So. PSA time.
Every single day I get messages–tweets, fbs, emails, etc–from people letting me know their store doesn’t have my books. Or at least, not all of them.
Sometimes it’s because my book isn’t being published in their country, and then I can apologize (not in my control) and direct them to an awesome site like Book Depository (which ships to dozens of countries for free).
But often it’s that their US store–be it their chain store or their indie–doesn’t carry my books. Or doesn’t carry whichever one of my books they were looking for. Chain stores especially have a time frame during which they carry a new title. It depends on a variety of factors, but one of the biggest is shelf space. YA has a huge turnover, a vast number of new books coming out, and that means they have to make room. Sometimes a new hardcover gets a year on the shelf, sometimes 6 months, sometimes 2-3.
I feel like I’ve been lucky. Each of my books has gotten better bookstore placement. When THE NEAR WITCH first came out, Barnes and Noble only took an average of 2 copies. When THE ARCHIVED came out, it averaged 5-6. When VICIOUS hit shelves a week and a half ago, it had absolutely awesome placement.
But store size is also a huge factor. Even VICIOUS, which has New Arrival placement in big Barnes and Nobles, and New Science Fiction and Fantasy placement in medium stores, is not being shelved in EVERY Barnes and Noble. THE ARCHIVED has lasted 9 months, but is fading from shelves at a rapid rate as the stores make sure to clear their stock before the paperback hits shelves in January.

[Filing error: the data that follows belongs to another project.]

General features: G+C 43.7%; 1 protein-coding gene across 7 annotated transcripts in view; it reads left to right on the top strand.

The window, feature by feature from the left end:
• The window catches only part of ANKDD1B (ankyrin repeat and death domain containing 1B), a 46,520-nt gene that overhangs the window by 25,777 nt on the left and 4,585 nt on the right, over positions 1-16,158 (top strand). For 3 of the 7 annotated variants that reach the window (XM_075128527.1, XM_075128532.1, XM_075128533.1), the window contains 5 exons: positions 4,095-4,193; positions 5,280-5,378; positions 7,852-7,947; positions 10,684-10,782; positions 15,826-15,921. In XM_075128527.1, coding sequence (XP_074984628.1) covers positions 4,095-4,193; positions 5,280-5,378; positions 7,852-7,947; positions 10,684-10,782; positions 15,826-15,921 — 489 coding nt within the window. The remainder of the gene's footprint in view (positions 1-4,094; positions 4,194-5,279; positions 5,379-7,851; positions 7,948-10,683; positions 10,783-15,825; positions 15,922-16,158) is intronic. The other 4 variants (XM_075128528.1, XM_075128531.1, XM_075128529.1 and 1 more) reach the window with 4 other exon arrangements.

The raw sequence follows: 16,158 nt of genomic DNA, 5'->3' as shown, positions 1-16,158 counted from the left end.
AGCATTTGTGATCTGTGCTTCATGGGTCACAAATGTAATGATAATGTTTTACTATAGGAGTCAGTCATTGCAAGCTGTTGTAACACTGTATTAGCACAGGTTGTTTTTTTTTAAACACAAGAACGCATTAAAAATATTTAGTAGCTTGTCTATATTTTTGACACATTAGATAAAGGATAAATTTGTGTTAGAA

And indie bookstores are a whole different beast. Since indies place their orders independently–where chain store stock decisions are made in blankets–there’s just no way to guarantee that an author of book gets onto the radar of every indie bookstore. Trust me, if there were a way, I would have found it (so would everyone else in the industry).
Every time I get one of these notes, telling me a store didn’t stock my book(s), it’s like a little punch in the chest. Not just because I WISH that every store had all my books, but because many times people say they bought something else instead, or simply left, instead of requesting it.
Here’s the PSA part:
Authors have NO control over which stores do–or don’t–carry their books.
But YOU, as a reader and a book-buyer, DO have control.
You can ask the store to order it.
If enough people do, a store will often start carrying a couple in stock.
Same goes for libraries. If enough requests and holds get put on a book, they will usually order more copies.
YOU are the way to ensure that the books you want by the authors you want get shelved in stores.
So please, when you want a book from a store, ask the store to order it. They will be happy to. And you’ll put a few years back on my life because every time I get that note, it strips a few days off.
So very true. I worked at BAM for three years, and often times if a book wasn’t on a shelf, we couldn’t order to be put on shelves, but we could order it for the individual person and have it shipped to the store or to the person’s house. Now, I work at a library, and we completely listen to what the patrons want ordered. Especially if there is two or three people ask for the same people, the librarians do everything in their power to order the book. If enough people ask, and we know it’s part of a popular, sometimes they will order two copies. It’s a smaller library with limited space in Youth Services (where I work) so we have to be careful about what we order, but if multiple ask, as long as its possible to order, it will get ordered.
Thank you so much for writing this. I’ll be sharing it!
I definitely agree that the power lies predominantly with the customer. But speaking as an indie bookseller, there definitely other factors involved too.